A Trip to the Sphinx
Roger Hudson expands on a photograph of an Edwardian excursion to the sites at Giza around 1910.
British tourists, their costume making no concessions to climate, pose in about 1910 on their donkeys and camels at Giza outside Cairo, the Sphinx over their shoulders. There is every chance that for the duration of their time in Egypt they will have placed themselves in the hands of Thomas Cook & Sons. Ever since the opening of the Suez Canal in 1869 Cook’s have dominated tourism there, setting up their office in the grounds of the Shepheard’s Hotel, catering for travellers en route to India and further east as well as those merely wanting to see Cairo and journey up the Nile to view the pharaonic remains. They have a fleet of sailing dahabeahs and steamers on which Europeans can be insulated from the dangers that otherwise accompany eastern travel. In 1884 these came in handy when General Wolseley needed to transport his expedition to try to relieve General Gordon in Khartoum, carrying 18,000 men and 130,000 tons of stores. When Kitchener eventually set out to avenge Gordon’s death in 1897, it was again Cook’s steamers that carried many of his men. By then they were the biggest employers of labour in the country, whether of sailors manning the steamers or fellahin (peasants) raising thepoultry and vegetables to be eaten on them.
These tourists would have been told that both the Sphinx and the pyramids were the work of Pharaoh Khufu (Cheops), carried out in about 2560 BC. Whether the 2.3 million limestone blocks needed to construct the Great Pyramid were dragged into position by free men or slaves, whether it is Khufu’s face attached to the lion body of the Sphinx and whether he was a heretic and tyrant, as the Greek historian Herodotus claimed 2,000 years after his death, was and will continue to be argued over. About the powers of the most recent de facto ruler of Egypt, Evelyn Baring, Lord Cromer, they would have had few doubts. The country may still have been nominally part of the Ottoman Empire, while Baring’s title may merely have been that of consul-general, and there may still have been the khedive, the Turkish sultan’s viceroy, but all knew that this was just so much dressing. ‘Overbaring’ or ‘Le Grand Ours’, the vice-viceroy or para-pharaoh, was the ‘whisper behind the throne’, with 6,000 British troops and with British officers holding all the key posts in the reformed Egyptian army under Kitchener’s command.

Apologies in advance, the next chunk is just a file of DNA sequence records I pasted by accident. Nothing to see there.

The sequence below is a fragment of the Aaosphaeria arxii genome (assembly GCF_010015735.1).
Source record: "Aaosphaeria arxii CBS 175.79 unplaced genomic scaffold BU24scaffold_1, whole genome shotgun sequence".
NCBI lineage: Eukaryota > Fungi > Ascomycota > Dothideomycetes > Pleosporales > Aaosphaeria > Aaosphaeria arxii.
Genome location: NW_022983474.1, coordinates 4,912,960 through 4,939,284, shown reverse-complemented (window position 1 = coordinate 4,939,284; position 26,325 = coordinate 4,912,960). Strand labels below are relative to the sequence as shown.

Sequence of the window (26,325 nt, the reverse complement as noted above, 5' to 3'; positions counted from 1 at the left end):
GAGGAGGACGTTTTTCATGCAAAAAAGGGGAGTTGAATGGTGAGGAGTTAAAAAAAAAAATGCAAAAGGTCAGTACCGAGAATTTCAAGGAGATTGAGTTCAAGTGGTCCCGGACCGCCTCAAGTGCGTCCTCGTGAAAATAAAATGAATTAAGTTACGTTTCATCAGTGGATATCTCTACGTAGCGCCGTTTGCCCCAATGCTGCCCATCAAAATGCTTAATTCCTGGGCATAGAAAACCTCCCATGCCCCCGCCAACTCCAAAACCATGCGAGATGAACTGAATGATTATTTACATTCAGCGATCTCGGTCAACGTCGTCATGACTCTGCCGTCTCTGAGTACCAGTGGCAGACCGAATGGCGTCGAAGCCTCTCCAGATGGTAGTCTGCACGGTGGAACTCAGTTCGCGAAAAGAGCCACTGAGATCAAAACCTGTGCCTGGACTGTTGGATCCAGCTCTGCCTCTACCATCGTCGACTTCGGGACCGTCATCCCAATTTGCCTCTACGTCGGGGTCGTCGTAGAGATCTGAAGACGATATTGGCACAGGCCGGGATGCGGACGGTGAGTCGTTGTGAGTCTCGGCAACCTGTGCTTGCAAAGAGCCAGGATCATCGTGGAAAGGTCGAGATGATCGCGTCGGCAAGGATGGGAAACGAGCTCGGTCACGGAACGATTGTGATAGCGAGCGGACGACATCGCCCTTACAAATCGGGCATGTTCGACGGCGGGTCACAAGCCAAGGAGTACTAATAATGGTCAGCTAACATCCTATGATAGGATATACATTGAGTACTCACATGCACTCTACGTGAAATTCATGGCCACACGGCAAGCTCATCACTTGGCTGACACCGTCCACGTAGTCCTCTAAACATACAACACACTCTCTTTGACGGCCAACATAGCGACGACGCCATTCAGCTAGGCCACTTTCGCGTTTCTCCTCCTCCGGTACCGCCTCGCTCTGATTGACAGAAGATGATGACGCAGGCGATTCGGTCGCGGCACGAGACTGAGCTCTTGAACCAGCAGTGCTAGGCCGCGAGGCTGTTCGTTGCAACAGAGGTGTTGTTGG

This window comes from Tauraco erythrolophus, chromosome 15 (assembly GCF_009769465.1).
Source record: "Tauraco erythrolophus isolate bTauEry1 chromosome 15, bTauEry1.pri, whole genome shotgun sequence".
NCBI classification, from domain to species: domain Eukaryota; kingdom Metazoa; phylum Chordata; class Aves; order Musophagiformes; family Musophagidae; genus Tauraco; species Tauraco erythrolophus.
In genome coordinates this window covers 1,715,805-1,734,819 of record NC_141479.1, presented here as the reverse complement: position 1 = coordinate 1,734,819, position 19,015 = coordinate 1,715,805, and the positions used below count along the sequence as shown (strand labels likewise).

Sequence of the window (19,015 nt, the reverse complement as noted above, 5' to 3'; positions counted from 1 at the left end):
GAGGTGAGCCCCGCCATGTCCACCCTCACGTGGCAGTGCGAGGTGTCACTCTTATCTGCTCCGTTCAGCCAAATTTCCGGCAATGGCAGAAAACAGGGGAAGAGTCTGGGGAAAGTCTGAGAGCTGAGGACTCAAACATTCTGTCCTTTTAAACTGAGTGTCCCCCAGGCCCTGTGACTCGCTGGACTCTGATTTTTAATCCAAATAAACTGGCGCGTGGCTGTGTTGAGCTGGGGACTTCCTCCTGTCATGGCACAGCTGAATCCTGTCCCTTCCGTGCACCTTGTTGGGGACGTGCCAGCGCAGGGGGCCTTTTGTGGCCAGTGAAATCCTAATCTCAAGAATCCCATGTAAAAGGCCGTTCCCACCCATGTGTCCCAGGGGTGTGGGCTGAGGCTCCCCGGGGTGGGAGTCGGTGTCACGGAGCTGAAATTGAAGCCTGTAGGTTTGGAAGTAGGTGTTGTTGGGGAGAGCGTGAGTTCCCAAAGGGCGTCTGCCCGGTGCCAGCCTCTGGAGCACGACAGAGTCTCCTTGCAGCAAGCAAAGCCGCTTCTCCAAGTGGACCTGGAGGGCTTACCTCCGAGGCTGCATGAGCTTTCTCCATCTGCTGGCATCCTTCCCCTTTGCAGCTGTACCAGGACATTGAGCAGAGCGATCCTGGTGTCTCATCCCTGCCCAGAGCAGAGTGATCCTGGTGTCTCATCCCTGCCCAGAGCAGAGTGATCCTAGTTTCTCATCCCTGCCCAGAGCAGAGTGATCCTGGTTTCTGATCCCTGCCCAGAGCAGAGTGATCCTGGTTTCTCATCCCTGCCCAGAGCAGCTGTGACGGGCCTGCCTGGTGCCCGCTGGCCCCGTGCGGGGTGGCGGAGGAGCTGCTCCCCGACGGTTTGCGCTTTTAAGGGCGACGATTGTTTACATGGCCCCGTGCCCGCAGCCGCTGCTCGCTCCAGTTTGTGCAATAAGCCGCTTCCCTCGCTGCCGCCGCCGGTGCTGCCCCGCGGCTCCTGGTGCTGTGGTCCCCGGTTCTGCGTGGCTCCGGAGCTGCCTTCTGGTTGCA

Installed in 1883 by a Liberal government that could not possibly lend itself to any annexation of Egypt, Baring was in theory committed to early withdrawal, but he was also expected to reduce the country’s debts and ensure the security of the Suez Canal. As the years went by he was able to convince himself that the only guarantee of being able to fulfil these expectations was for Britain to go on running the show. Pangs of guilt were assuaged by a vigorous programme of public works – drainage and irrigation schemes such as the Aswan Dam, improvements to the railways – and the upholding of the rights of the fellahin, with the courts reformed and forced labour abolished. But the urban, commercial, educated classes were ignored and no attempt was made to set up a proper system of schools and colleges. Lord Edward Cecil, son of prime minister Salisbury and a world-weary senior figure in the Egyptian administration, knew the score, writing in the 1910s: ‘It is not, as some falsely hold, a corner of the Empire, inhabited by future pro-consuls and the grateful people they govern (as if any one ever did like being governed!), but an enormous and unending opéra bouffe.’